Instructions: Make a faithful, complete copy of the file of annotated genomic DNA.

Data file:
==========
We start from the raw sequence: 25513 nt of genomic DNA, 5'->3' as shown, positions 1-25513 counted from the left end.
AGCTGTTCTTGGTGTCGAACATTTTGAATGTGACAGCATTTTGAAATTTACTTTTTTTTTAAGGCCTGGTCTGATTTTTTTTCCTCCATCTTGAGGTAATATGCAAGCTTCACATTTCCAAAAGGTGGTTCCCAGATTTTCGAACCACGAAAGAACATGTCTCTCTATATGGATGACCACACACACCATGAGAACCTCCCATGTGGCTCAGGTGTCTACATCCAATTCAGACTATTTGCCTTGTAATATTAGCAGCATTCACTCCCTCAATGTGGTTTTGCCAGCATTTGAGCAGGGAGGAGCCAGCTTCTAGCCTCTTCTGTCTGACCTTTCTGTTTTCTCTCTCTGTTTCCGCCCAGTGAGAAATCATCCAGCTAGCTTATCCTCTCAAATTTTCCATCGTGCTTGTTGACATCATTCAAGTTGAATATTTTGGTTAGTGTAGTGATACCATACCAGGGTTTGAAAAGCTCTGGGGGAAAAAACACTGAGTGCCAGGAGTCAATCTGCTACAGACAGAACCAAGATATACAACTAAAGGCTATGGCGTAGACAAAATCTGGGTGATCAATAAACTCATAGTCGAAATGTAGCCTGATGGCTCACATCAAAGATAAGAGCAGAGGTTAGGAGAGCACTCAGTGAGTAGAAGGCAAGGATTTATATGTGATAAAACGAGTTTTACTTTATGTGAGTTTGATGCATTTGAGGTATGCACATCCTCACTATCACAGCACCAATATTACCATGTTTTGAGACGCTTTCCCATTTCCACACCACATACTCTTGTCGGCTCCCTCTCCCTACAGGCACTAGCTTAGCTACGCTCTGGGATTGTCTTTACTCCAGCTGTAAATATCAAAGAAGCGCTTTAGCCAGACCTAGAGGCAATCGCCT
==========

We start from the raw sequence: 25513 nt of genomic DNA, 5'->3' as shown, positions 1-25513 counted from the left end.
AGCTGTTCTTGGTGTCGAACATTTTGAATGTGACAGCATTTTGAAATTTACTTTTTTTTTAAGGCCTGGTCTGATTTTTTTTCCTCCATCTTGAGGTAATATGCAAGCTTCACATTTCCAAAAGGTGGTTCCCAGATTTTCGAACCACGAAAGAACATGTCTCTCTATATGGATGACCACACACACCATGAGAACCTCCCATGTGGCTCAGGTGTCTACATCCAATTCAGACTATTTGCCTTGTAATATTAGCAGCATTCACTCCCTCAATGTGGTTTTGCCAGCATTTGAGCAGGGAGGAGCCAGCTTCTAGCCTCTTCTGTCTGACCTTTCTGTTTTCTCTCTCTGTTTCCGCCCAGTGAGAAATCATCCAGCTAGCTTATCCTCTCAAATTTTCCATCGTGCTTGTTGACATCATTCAAGTTGAATATTTTGGTTAGTGTAGTGATACCATACCAGGGTTTGAAAAGCTCTGGGGGAAAAAACACTGAGTGCCAGGAGTCAATCTGCTACAGACAGAACCAAGATATACAACTAAAGGCTATGGCGTAGACAAAATCTGGGTGATCAATAAACTCATAGTCGAAATGTAGCCTGATGGCTCACATCAAAGATAAGAGCAGAGGTTAGGAGAGCACTCAGTGAGTAGAAGGCAAGGATTTATATGTGATAAAACGAGTTTTACTTTATGTGAGTTTGATGCATTTGAGGTATGCACATCCTCACTATCACAGCACCAATATTACCATGTTTTGAGACGCTTTCCCATTTCCACACCACATACTCTTGTCGGCTCCCTCTCCCTACAGGCACTAGCTTAGCTACGCTCTGGGATTGTCTTTACTCCAGCTGTAAATATCAAAGAAGCGCTTTAGCCAGACCTAGAGGCAATCGCCT